Jansson is one booking away from a mandatory three-match suspension and a caution this afternoon would see him miss the rest of Leeds’ regular fixtures. A yellow card after today would force him to miss at least part of the play-offs should United qualify.

The Swede’s influence was again apparent at Newcastle where countless tackles and clearances contributed to an engrossing contest. For all Newcastle’s dominance, United’s resistance left Benitez’s players exposed in the dying seconds.

“The lads at the back defended admirably,” Green said. “Newcastle have got quality in abundance up top but we managed to stick at it and get some sort of reward. They’ll be disappointed and we’re thrilled with the point.

“We put bodies on the line and took a lot of blows, conceded a lot of possession and a lot of chances. But we sell out (tickets) everywhere we go and that’s the bare minimum that’s asked of you. As players it’s something you can pride yourself on and the lads at the back have been like that all season.”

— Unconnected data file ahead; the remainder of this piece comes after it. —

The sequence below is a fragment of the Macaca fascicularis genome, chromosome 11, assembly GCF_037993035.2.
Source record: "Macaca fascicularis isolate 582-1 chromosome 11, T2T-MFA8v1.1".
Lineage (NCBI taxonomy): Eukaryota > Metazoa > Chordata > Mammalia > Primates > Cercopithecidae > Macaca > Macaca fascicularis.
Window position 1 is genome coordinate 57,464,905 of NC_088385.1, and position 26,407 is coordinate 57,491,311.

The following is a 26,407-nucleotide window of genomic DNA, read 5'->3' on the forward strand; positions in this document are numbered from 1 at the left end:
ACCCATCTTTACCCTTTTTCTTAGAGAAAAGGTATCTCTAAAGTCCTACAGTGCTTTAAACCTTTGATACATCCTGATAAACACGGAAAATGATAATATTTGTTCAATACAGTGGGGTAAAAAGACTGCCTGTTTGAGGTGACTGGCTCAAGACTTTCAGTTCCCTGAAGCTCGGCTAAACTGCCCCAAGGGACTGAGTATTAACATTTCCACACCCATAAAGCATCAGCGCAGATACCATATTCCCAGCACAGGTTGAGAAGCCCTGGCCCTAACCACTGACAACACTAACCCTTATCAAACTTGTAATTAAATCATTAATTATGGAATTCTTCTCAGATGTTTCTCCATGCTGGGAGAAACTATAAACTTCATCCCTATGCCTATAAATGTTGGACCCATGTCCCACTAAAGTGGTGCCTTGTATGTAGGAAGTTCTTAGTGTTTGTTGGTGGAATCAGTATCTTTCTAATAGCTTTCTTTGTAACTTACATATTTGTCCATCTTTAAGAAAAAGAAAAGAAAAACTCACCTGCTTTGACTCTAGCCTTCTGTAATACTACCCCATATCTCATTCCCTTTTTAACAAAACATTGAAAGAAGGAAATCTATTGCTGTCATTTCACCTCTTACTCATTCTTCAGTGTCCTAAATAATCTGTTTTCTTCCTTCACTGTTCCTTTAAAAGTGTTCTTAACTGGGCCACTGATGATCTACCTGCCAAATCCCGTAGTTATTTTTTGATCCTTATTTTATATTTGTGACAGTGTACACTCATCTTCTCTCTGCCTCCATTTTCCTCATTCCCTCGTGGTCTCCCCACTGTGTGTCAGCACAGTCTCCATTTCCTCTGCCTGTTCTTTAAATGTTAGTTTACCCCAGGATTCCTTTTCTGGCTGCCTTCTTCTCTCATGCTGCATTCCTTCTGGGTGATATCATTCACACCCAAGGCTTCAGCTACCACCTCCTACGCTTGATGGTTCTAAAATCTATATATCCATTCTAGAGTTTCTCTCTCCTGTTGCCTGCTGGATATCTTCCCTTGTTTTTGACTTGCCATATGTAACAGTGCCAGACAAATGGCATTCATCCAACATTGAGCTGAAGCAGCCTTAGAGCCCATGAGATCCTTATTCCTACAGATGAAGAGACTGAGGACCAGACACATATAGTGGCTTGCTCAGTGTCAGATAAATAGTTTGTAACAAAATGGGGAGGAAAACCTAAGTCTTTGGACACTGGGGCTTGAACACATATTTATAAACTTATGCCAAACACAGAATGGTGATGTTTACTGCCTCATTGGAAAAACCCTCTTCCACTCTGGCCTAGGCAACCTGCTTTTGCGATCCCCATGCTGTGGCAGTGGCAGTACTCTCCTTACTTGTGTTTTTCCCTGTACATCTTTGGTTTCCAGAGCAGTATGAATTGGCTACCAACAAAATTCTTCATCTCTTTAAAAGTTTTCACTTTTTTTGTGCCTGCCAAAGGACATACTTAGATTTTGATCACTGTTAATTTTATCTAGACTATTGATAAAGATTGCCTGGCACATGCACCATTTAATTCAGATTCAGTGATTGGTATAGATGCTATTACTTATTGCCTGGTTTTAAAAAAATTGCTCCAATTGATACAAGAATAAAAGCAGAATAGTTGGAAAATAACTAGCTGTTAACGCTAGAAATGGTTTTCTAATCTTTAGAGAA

Wolves, whose lost to champions-elect Brighton on Friday, have little left to play for with relegation no longer a realistic concern. Leeds have not won away from home for a month but their strong form at Elland Road continues to underpin their fight for a top-six finish.

Green, a veteran of previous promotions, said: “It’s about being brave now. You need bravery to play your football and play without pressure.

“We were in the bottom three after six games. That’s pressure. Sometimes you’ve just got to play with freedom and you want to the young lads to have that confidence. I’ll have a go at them for not trying or not putting the right workrate in but if you go out, try to play and make mistakes, no-one will have a go about that.”